The Importance of Healthy Sleep
It is vital to ensure your body receives the recommended seven to nine hours of restful sleep. Your overall quality of health depends upon consistent, quality sleep. Arming yourself with knowledge will help you recognize sleep deprivation symptoms and seek help before the harmful effects of sleep deprivation have a chance to strike. Whether you implement natural sleep aid routines or purchase high-quality sleep supplements, several options may help ease your struggle.
Healthy sleep habits can help you:
- avoid harmful sleeping pills and possible addiction
- live a healthier, happier lifestyle
- be productive and efficient
- avoid health issues, both physically and mentally
- achieve fitness gains and goals
Sleep Deprivation Symptoms
Sleep plays a vital role in allowing your body and mind to restore themselves each night. When your body is unable to transition through sleep cycles, including light through deep sleep, patterns begin to form and may result in a multitude of issues. Common sleep deprivation symptoms may include:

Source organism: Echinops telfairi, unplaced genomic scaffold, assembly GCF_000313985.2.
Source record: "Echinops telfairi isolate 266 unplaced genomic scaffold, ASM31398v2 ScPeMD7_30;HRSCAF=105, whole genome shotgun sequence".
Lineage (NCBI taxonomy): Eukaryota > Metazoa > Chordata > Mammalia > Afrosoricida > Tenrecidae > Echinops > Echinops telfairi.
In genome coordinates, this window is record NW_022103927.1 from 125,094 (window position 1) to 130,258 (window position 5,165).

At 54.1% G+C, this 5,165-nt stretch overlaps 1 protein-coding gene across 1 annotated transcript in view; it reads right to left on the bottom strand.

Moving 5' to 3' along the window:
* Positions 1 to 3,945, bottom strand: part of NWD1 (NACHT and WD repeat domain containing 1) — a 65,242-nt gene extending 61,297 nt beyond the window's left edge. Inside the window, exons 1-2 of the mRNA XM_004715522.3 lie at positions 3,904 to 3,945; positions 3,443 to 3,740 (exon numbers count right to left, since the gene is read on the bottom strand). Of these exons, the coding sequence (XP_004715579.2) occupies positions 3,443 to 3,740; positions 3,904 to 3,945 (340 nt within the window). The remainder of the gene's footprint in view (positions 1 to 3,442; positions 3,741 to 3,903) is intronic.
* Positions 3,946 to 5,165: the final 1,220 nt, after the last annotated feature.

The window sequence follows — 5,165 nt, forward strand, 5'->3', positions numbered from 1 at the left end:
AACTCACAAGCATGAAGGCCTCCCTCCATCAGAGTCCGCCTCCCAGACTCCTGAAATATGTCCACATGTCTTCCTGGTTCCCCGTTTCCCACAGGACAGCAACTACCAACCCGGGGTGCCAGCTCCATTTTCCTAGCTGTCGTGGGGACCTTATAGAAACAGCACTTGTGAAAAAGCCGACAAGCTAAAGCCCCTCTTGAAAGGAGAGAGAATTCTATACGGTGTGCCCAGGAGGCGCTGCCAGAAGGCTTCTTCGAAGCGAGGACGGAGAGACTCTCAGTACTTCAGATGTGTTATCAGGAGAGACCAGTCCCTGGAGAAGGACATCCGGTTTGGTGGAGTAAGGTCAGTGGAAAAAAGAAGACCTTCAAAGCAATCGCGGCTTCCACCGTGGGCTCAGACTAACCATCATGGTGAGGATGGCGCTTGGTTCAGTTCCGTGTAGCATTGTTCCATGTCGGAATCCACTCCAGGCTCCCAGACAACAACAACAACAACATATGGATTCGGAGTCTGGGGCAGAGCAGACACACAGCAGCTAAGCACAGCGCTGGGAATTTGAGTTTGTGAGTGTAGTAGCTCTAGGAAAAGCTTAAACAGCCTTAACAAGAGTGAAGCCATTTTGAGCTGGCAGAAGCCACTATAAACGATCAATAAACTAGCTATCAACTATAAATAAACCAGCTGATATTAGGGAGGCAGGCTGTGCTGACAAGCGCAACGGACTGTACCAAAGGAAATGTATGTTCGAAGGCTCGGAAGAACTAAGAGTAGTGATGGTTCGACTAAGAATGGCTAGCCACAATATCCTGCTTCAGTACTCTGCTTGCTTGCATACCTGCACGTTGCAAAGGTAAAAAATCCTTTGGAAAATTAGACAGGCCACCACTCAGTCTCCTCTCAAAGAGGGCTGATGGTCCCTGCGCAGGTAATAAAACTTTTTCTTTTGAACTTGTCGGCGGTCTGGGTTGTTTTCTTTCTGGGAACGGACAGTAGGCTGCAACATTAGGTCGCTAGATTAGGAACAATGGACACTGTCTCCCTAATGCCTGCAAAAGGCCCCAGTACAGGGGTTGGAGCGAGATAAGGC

Chronic sleep loss is known to cause moodiness, a short temper, irritability, and emotional turmoil. Long-term mood instability can eventually lead to bouts of anxiety and cause depression.
Poor focus and concentration
You may begin to notice signs of forgetfulness, a shorter attention span, and a lack of concentration. Focusing on tasks becomes increasingly difficult when you are not getting ample sleep.
More susceptible to viruses
Weakening of the immune system is another sleep deprivation symptom to be aware of. When your body is deprived of sleep, your health is put at risk. This is because your system's defenses need rest to guard you against viruses effectively.